Year : 2016 | Volume
: 12 | Issue : 3 | Page : 1114--1116
Management of the neck in early oral cancers: Is the verdict out?
Vishal U. S. Rao1, Prashant H Patil2, BV Rajaram3,
1 Department of Surgical Oncology, HCG Cancer Center, Head and Neck Services, Bengaluru, Karnataka, India
2 Department of ENT-Head Neck Surgery, Jawaharlal Nehru Medical College, KLE University, Belgaum, Karnataka, India
3 Department of Surgical Oncology, St. John's Medical College, Bengaluru, Karnataka, India
Vishal U. S. Rao
Department of Surgical Oncology, HCG Cancer Center, Head and Neck Services, #8 HCG Towers, P. Kalinga Rao Road, Sampangiram Nagar, Bengaluru - 560 078, Karnataka
The management of patients with the clinically negative neck (N0) in early oral cancers awaits a clear mandate despite growing evidence favoring elective neck dissection. Having a general policy of operating all N0 neck may indeed increase the number of unnecessary neck dissection in the true pathological N0 necks, a more commonly encountered scenario. This controversy needs to be looked beyond statistical evidence to address a larger question to “does the neck truly harbor disease,” thus, refining the early age old debate. This article highlights the feasibility of wait and watch policy, while elaborating a stringent algorithm to judiciously select patients in whom the neck may be safely observed.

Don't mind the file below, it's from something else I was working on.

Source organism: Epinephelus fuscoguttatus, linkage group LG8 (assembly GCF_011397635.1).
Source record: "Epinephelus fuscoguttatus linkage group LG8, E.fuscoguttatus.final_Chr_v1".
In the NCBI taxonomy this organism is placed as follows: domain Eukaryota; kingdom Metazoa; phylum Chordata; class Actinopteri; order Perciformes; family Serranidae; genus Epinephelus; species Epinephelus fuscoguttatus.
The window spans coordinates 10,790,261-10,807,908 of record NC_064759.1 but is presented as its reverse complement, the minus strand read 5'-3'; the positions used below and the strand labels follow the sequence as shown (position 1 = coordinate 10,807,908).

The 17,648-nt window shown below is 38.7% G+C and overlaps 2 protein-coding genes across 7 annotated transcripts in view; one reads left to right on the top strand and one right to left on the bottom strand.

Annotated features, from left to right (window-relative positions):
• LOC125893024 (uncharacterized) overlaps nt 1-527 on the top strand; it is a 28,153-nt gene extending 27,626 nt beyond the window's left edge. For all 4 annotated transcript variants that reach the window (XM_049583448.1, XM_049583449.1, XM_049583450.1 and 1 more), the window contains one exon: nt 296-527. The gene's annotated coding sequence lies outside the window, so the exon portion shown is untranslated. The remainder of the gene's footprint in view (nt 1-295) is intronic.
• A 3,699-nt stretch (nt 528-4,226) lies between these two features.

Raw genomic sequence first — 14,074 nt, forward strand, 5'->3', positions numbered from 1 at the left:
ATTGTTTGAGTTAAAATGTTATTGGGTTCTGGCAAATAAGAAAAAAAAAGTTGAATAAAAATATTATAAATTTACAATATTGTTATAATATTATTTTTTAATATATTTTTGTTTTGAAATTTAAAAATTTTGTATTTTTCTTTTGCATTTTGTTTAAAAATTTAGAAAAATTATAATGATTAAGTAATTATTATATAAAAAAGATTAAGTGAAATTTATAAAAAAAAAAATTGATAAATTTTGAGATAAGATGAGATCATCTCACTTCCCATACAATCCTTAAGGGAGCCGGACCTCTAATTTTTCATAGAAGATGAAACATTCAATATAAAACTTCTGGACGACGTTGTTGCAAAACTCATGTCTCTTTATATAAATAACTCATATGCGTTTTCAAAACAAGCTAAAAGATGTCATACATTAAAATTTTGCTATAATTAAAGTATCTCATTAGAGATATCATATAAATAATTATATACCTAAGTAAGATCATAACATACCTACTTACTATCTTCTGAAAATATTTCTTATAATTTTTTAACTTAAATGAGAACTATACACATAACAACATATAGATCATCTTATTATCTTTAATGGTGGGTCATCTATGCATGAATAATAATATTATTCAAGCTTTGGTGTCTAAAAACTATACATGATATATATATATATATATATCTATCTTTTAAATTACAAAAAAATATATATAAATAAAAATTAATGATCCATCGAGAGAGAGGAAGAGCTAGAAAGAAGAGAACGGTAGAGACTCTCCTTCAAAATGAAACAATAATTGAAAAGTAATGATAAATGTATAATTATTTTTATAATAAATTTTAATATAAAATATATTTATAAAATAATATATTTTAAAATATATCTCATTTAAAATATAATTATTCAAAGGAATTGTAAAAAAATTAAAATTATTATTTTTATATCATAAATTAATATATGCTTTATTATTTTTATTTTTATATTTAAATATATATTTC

|How to cite this article:|
Rao VU, Patil PH, Rajaram B V. Management of the neck in early oral cancers: Is the verdict out?.J Can Res Ther 2016;12:1114-1116
|How to cite this URL:|
Rao VU, Patil PH, Rajaram B V. Management of the neck in early oral cancers: Is the verdict out?. J Can Res Ther [serial online] 2016 [cited 2017 Feb 26 ];12:1114-1116
Available from: http://www.cancerjournal.net/text.asp?2016/12/3/1114/164705
Treatment of the neck in oral cancer patients with clinically involved neck nodes is essential and well established. However, the treatment of patients with the clinically negative neck (N0) in early oral cancers remains controversial. The controversy is whether to treat the neck electively or to adopt a wait and watch policy followed by therapeutic neck dissection in the event of nodal recurrence. Therapeutic neck dissection is an attractive treatment option as up to 70% of the early oral cancers does not harbor disease in the nodes. Therefore, these patients would not be subjected to an additional surgical procedure and the added morbidity and cost.
The proponents of elective neck dissection (END) have put forward the argument that surgery of the neck can lead to better disease control and improve survival with acceptable surgical morbidity. END also provides better pathological staging, prognostication and can help in deciding adjuvant treatment. The evidence for such an approach until now was mainly based on retrospective studies.